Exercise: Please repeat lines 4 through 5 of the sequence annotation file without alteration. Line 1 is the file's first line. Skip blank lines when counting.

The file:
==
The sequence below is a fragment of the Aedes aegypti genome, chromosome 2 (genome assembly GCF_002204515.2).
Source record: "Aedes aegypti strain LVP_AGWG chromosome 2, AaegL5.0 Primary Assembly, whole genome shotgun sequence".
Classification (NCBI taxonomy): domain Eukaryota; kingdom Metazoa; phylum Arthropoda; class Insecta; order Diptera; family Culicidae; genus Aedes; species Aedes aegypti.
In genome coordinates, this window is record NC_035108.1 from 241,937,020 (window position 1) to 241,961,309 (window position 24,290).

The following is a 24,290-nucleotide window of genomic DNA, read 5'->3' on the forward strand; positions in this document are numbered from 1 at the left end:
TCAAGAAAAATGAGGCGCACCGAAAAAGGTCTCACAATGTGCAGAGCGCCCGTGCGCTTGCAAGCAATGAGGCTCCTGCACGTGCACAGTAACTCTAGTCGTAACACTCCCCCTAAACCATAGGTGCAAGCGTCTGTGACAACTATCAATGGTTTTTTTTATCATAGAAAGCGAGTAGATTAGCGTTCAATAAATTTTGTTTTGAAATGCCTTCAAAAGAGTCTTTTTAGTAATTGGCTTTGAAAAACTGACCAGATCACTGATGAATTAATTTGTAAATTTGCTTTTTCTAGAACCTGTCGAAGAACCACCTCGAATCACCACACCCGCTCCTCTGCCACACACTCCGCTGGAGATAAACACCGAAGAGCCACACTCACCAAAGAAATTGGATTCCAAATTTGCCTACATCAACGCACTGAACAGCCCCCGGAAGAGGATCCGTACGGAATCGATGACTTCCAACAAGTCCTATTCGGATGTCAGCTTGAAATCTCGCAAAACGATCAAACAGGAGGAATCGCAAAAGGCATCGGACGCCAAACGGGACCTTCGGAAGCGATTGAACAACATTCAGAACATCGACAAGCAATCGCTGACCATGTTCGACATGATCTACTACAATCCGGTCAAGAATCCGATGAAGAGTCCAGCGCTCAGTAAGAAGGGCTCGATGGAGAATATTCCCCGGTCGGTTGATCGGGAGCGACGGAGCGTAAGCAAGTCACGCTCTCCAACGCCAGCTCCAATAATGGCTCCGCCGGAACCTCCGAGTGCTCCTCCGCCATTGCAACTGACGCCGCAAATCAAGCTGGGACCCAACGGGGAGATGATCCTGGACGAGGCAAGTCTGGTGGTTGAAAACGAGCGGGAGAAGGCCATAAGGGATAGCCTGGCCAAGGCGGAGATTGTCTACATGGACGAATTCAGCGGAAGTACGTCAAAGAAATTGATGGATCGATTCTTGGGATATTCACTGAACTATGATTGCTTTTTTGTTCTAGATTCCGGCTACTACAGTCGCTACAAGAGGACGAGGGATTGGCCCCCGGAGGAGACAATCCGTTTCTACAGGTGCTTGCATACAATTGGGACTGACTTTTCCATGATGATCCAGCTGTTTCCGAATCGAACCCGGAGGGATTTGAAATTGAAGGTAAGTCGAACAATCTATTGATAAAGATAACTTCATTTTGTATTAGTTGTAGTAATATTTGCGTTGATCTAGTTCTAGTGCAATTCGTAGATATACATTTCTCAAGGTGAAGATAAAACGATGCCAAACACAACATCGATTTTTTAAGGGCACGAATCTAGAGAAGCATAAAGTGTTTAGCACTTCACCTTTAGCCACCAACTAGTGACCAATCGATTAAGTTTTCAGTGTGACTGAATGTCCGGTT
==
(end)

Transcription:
In genome coordinates, this window is record NC_035108.1 from 241,937,020 (window position 1) to 241,961,309 (window position 24,290).

The following is a 24,290-nucleotide window of genomic DNA, read 5'->3' on the forward strand; positions in this document are numbered from 1 at the left end: